Visiting companies who have decided to build their own software or are in the process of deciding; we see several motivations, some good and some bad. If the motivation is a business practice that creates competitive advantage and is not found in any available package, the motivation is good. This practice helps you gain market share or increase customer service and it is part of the company's approach to the market. The business practice should be preserved if it truly gives competitive advantage. However, you need to have your eyes open. On the subject of competitive advantage, is the advantage seen as delivering competitive advantage only in the eyes of the seller? Ask your customers if they see it as your competitive advantage. Is this function not available in packaged software or is it just that you have not looked hard enough? If the business practice does not create a competitive advantage the motivation should be challenged. The practice should be changed to a more common or best practice that is typically available in software packages. If there is not competitive a reason to be different, what is the business advantage to being different? What if your needs are "simple" and the available products are "overkill"? This may happen, but you need to take a long-term view. If you are convinced that the need will remain "simple", then perhaps building a simple solution is an acceptable approach. The reality is that all needs become more complex over time and only if you can convince yourself that this situation is the exception to that rule should consider the building alternative. Are the "simple" needs appropriately addressed in a different package? Investing in finding that simple package can be a very good investment. If the motivation is technology based, the motivation is usually bad. Unless you are in the technology business, how you achieve results is not important to the results. Using the "right technology" may lower your cost due to standardization, but if the "right technology" is one that is new to your business, it is a dangerous motivation. The technology motivation is often rooted in an emotional foundation coming from technology advocates. Their true motivation, usually not recognized by them, is often the desire to move into a technology this is more personally interesting. The technology motivation may be wrapped in a business case, but you should always challenge motivations that extend the technology portfolio because they always extend the fixed cost.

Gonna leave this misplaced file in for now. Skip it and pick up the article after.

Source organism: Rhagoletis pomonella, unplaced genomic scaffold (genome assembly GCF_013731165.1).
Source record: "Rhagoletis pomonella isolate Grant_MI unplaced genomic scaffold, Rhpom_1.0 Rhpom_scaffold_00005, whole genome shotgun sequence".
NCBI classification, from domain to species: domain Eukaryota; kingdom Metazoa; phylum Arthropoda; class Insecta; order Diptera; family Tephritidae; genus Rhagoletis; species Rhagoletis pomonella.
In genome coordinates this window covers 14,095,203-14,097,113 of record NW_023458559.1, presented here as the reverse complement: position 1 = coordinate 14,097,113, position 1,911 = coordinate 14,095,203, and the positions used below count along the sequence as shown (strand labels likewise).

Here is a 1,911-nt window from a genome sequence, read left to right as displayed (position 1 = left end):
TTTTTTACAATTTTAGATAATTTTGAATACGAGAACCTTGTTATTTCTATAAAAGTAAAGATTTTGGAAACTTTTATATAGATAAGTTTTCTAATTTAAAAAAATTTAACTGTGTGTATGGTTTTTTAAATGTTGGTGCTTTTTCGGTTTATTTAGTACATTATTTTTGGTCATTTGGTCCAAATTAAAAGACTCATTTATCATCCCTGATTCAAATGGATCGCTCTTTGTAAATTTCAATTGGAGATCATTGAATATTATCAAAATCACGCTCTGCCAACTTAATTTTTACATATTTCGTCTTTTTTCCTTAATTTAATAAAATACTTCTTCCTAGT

Why and Why Not